MARC-AURÈLE FORTIN, A.R.C.A.
PAYSAGE - STE. ROSE, 1932
oil on canvas
signed, with catalogue raisonné number H-0087
22.5 ins x 26.5 ins; 57.2 cms x 67.3 cms
Colour, style and subject support each other harmoniously in this classic canvas by Marc-Aurèle Fortin (1888-1970). Vibrant reds, oranges, greens and blues applied cloissone-style in cells, create a bucolic symphony of shape and hue by which Fortin successfully conjures up the patchwork landscape of his beloved Ste. Rose.
1932 was a busy year for the artist. The Art Association of Montreal held the first solo exhibition of his work and he continued to exhibit widely at other venues throughout Montreal that year. Surmounting the risk of over-exposure, on the contrary it seemed the art world could not get enough of his work. One critic wrote: "...each viewing of his paintings brings with it new enchantment. His work is supremely uncommon in this country where art is in so many ways in its infancy." Unlike his confrères, Suzor-Coté and Gagnon, who also had an interest in "terroir", Fortin did not see the character of French Canada reflected in climate, and veered away from snow scenes commonly produced by other Quebec artists of his generation. François-Marc Gagnon writes that "Fortin intended to distinguish himself from all that" and quotes the artist's claim: "I invented green trees. I said there is more to the province of Quebec than snow!"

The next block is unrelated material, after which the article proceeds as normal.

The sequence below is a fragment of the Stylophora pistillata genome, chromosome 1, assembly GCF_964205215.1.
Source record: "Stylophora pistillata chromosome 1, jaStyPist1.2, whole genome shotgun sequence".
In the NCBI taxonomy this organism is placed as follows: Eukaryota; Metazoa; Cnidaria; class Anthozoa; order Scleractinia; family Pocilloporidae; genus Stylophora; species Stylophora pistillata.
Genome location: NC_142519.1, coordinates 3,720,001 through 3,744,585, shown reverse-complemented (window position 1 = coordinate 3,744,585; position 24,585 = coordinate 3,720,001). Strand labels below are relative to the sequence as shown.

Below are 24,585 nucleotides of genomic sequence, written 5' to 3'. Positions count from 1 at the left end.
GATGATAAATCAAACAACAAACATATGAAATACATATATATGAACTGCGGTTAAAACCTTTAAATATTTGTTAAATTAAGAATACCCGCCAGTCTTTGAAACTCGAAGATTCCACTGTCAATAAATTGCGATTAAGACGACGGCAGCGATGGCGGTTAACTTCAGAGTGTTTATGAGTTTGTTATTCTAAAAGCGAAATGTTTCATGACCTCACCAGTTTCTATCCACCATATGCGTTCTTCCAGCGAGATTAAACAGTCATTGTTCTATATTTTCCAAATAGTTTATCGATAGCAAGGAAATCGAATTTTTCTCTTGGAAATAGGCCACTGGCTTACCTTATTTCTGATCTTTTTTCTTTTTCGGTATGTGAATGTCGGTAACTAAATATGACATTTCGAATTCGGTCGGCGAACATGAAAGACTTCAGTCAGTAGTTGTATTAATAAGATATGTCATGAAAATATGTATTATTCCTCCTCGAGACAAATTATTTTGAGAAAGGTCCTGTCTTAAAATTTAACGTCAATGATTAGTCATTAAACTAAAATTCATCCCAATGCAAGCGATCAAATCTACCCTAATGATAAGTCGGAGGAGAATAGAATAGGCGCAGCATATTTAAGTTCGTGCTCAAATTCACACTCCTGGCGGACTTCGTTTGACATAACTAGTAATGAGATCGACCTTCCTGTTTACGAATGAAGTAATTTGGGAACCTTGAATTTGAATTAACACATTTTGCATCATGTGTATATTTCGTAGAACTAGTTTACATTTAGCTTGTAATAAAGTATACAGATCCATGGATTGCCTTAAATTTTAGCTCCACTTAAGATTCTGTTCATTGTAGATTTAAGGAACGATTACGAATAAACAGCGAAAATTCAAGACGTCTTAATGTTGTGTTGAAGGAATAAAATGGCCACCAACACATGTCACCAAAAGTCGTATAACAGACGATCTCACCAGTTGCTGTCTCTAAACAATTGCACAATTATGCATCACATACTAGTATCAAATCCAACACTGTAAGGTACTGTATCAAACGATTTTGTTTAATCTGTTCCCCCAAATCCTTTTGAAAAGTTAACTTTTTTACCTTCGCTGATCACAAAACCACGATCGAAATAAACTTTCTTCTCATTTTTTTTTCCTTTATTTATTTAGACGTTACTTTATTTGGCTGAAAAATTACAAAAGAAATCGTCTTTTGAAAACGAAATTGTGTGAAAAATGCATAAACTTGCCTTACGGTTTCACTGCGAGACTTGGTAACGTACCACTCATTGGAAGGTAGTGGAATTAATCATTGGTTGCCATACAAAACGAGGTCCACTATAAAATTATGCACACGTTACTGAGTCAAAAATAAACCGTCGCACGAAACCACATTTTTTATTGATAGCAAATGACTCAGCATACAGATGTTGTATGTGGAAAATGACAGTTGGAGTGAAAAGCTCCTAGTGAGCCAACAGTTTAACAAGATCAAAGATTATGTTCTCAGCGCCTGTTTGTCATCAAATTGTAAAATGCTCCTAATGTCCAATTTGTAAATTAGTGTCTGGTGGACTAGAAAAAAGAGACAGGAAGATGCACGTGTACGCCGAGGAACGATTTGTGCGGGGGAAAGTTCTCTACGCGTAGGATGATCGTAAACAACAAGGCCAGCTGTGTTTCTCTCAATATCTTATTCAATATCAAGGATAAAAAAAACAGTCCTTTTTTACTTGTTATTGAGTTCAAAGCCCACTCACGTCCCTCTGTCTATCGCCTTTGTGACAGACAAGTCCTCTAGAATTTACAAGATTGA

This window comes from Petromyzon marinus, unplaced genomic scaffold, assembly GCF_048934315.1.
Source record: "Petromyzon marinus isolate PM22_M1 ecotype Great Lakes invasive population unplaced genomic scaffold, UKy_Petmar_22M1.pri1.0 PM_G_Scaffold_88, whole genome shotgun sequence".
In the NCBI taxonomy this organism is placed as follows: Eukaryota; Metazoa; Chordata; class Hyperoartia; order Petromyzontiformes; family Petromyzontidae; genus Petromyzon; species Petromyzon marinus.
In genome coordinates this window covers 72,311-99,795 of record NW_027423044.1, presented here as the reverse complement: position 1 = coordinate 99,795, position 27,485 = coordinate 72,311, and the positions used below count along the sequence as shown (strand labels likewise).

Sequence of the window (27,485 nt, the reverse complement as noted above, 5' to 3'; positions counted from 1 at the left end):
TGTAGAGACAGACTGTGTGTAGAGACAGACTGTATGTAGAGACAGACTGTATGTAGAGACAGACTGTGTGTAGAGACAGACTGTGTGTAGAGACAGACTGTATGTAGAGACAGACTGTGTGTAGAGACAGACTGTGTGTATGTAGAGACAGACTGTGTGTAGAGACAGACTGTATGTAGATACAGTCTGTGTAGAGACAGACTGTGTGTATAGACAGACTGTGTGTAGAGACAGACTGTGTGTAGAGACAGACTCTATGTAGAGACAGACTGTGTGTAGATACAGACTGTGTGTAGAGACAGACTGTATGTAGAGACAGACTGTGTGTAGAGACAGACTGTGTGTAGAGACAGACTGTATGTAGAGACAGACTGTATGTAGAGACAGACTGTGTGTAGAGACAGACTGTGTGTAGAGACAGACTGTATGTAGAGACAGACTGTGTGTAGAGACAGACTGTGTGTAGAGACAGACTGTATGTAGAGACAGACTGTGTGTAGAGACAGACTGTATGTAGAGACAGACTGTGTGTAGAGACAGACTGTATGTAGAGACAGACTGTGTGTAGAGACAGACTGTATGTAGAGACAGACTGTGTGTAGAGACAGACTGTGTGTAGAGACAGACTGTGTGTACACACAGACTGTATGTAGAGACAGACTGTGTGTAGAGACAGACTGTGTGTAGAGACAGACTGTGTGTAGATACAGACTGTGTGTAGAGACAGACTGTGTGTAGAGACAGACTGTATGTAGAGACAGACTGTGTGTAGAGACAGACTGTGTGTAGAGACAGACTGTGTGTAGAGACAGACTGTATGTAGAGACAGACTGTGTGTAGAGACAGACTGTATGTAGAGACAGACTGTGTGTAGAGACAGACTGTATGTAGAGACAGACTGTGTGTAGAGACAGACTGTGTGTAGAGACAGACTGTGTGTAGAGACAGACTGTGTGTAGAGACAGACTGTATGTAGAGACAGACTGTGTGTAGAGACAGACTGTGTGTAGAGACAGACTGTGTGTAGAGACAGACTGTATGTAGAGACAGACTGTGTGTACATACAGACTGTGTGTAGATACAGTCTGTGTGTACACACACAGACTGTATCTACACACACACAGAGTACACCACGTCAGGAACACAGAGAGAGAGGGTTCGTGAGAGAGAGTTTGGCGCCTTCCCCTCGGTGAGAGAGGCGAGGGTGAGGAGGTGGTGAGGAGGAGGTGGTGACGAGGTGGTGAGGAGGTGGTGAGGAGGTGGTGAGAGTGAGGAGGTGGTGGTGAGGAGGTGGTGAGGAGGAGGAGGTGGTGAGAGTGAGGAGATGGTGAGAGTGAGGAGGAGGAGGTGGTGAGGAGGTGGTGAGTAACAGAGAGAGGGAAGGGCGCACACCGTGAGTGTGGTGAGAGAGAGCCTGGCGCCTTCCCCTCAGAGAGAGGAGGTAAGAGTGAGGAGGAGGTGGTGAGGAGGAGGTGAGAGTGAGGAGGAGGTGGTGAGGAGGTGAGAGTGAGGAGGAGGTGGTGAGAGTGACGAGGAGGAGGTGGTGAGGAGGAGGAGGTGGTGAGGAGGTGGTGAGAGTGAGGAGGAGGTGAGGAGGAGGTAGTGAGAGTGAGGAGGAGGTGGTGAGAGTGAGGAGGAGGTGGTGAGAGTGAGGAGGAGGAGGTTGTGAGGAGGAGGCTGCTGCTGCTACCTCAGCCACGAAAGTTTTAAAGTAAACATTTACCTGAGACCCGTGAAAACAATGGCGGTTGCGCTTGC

Unlike the Group of Seven, Fortin chose to paint rustic nature rather than wild nature and so was drawn to farmed landscapes like this lot. F.M. Gagnon's description of Fortin's preferred subject could easily describe this lot: "little houses with red roofs crushed by the huge elms often roadside; the inevitable hay wagon trundling through his painting." Life was to change for Fortin, whose father died in 1934, and soon after he would depart Quebec for Europe.
François-Marc Gagnon "The Paradox of Marc-Aurèle Fortin" in Michèle Grandbois (ed.), Marc-Aurèle Fortin, The Experience of Colour, Musée national des beaux-arts du Quèbec, 2011, pages 161-162
The Estate of Grant L. Reuber, Toronto
Department: Canadian Fine Art